silver without any graphics. The Frontera is number 55 while the Rodeo is
number 56. On the base of both vehicles, the appropriate name is hot stamped
and not part of the actual casting. Otherwise, the castings are identical.
Are there other examples of diecast badge engineering? The '70's Ford/Mercury
Capri might have been offered that way but all my examples are labeled as
'Ford' products. Matchbox could have also offered the 1983 Ford Sierra XR4
under the Merkur label to US markets but did not. Norev
produced a dead-ringer for the AMC Alliance of the 1980's but it was
only offered as a Renault 9. Matchbox has offered Vauxhall/Opel sister cars
in the past but both names have been cast on the base plate. The first was
the 1985 Vauxhall Astra GTE/Opel Kadett GSi. The second was the 1989 Opel
Vectra/Vauxhall Cavalier. I am not aware if different packaging was used
for different countries. If this 'Rodeo-Frontera' dual diecast packaging
concept has happened before, I cannot think of an example. Help me out if
you can, via the Guest book.
By Brian Willoughby
1947 was an odd year for the rebirth of any small automobile company
in England; in the troubled postwar economy, even some of Britain's oldest
and most established car companies were struggling to survive. Bankrupt
and in receivership, a tiny Buckinghamshire sports car producer named Aston
Martin caught the eye of wealthy industrialist David Brown and largely based
on his love of fast cars and Aston's past competition and engineering prowess,
he purchased the little company and added it to his manufacturing empire.
Better known for mass-producing gears and agricultural tractors, the Huddersfield-based
David Brown Group bought another defunct automobile company one year later
and, combined, the resulting new division became Aston Martin Lagonda Ltd.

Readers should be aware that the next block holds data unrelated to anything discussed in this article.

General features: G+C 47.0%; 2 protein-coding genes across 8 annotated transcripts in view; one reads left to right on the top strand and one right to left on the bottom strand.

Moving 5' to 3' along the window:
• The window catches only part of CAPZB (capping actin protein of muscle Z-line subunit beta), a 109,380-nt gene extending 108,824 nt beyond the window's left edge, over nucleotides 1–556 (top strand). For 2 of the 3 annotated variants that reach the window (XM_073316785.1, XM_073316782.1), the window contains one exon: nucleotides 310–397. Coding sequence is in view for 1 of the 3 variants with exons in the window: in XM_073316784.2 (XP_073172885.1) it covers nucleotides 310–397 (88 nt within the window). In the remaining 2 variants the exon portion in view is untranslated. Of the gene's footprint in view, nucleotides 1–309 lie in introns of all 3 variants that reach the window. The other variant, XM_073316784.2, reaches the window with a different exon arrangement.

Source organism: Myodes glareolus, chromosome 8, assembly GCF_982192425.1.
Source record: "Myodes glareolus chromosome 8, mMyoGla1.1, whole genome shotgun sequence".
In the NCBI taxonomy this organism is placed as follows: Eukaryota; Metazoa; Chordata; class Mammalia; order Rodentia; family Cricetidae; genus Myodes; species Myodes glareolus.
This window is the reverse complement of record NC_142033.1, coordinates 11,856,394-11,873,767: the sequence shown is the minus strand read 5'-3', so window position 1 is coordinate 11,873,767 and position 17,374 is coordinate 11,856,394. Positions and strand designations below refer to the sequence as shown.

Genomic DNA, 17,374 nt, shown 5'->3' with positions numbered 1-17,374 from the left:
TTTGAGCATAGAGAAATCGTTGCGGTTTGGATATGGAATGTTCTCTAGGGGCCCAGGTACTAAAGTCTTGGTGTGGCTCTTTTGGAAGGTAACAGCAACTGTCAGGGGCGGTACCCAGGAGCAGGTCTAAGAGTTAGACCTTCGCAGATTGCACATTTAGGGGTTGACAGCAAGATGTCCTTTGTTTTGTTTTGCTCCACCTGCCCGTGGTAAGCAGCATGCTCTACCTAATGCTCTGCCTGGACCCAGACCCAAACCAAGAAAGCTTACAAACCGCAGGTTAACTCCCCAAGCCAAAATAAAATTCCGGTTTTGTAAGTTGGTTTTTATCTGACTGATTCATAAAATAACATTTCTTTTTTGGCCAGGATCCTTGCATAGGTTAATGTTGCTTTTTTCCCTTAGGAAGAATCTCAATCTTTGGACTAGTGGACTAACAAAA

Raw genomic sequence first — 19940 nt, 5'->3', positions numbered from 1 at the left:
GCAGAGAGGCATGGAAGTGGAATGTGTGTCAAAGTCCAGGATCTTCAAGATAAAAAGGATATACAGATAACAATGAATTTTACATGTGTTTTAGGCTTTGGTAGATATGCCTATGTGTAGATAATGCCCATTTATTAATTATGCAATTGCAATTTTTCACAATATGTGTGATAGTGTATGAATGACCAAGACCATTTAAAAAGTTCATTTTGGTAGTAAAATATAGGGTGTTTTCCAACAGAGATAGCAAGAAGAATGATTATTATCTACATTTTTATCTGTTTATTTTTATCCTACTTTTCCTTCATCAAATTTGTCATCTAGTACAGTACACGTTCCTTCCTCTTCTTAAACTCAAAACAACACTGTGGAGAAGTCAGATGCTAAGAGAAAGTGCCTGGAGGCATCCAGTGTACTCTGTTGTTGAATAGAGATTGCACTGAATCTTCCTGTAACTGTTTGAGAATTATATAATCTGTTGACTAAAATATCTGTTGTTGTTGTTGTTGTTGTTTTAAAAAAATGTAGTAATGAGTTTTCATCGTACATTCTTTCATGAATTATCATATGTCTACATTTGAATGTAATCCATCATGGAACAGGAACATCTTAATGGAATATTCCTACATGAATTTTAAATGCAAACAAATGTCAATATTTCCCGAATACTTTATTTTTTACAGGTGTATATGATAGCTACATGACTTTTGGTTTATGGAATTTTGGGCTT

For the 25 years he owned Aston Martin Lagonda, Sir David Brown was responsible
for the company's resurrection and many triumphs due to his intimate involvement
in its direction, operation and participation in competition. The cars that
bore the initials of their benefactor represent the lasting essence of what
was Aston Martin's golden age.
Although there was such a thing as the DB1, the first Aston Martin to
be fully realized under the auspices of David Brown was the DB2. Fitted
with a W. O. Bentley designed six-cylinder engine acquired through his purchase
of the Lagonda works and constantly improved throughout its long production
life, the DB2 and the variants which evolved from it epitomized the concept
of a "gentleman's express" to a degree never equaled by its rather
staid and home-grown competitors.
As one of Britain's crowning automotive stars, Lesney opted to add a very
accurate model of the DB2 to its 1-75 lineup and over the years offered
in only two colors (which were both very true to the prototype) and a few
different wheel variations. As is appropriate for its subject, this model
set a precedent for accuracy in miniature Aston Martins which has happily
been upheld by most other manufacturers.
Citroen is better represented in 1:18 scale than many larger automotive
manufacturers. This is largely due to the combined efforts of Solido and
Majorette, both French diecast producers. Five Citroen cars have been done
to date in large-scale diecast. Each represents in it's own way, a milestone
in the history of Citroen.
The original version of the 15CV was first produced in the 1930's. It
survived with many variations but few visual changes for over 20 years.
The Maisto example is complete with opening doors, hood and trunk. It is
available in gray or black, appropriate to the actual cars. This advanced
car for it's day was the first in a long line of front wheel drive Citroens.
Considering how few pre-war cars are represented in 1:18 scale, Maisto is
to be commended for offering this excellent example.
In 1955, Citroen introduced the DS model and continued to add to their
laurels for innovation and engineering excellence. While the styling was
uniquely Citroen, the advantage in aerodynamics was clearly visible. In
addition to front-wheel drive, Citroen now offered four-wheel independent,
active, hydro-pneumatic suspension. Four-wheel disc brakes also became a
DS standard and the DS body style lasted into the mid 1970's. Solido offers
several versions of the DS. The one pictured here is the DS19 Presidential
used by French heads-of-state. Like many Solido 1:18 scale models, it lacks
engine detail but does offer three suspension levels via a lever on the
underside. The DS is shown at the lowest level.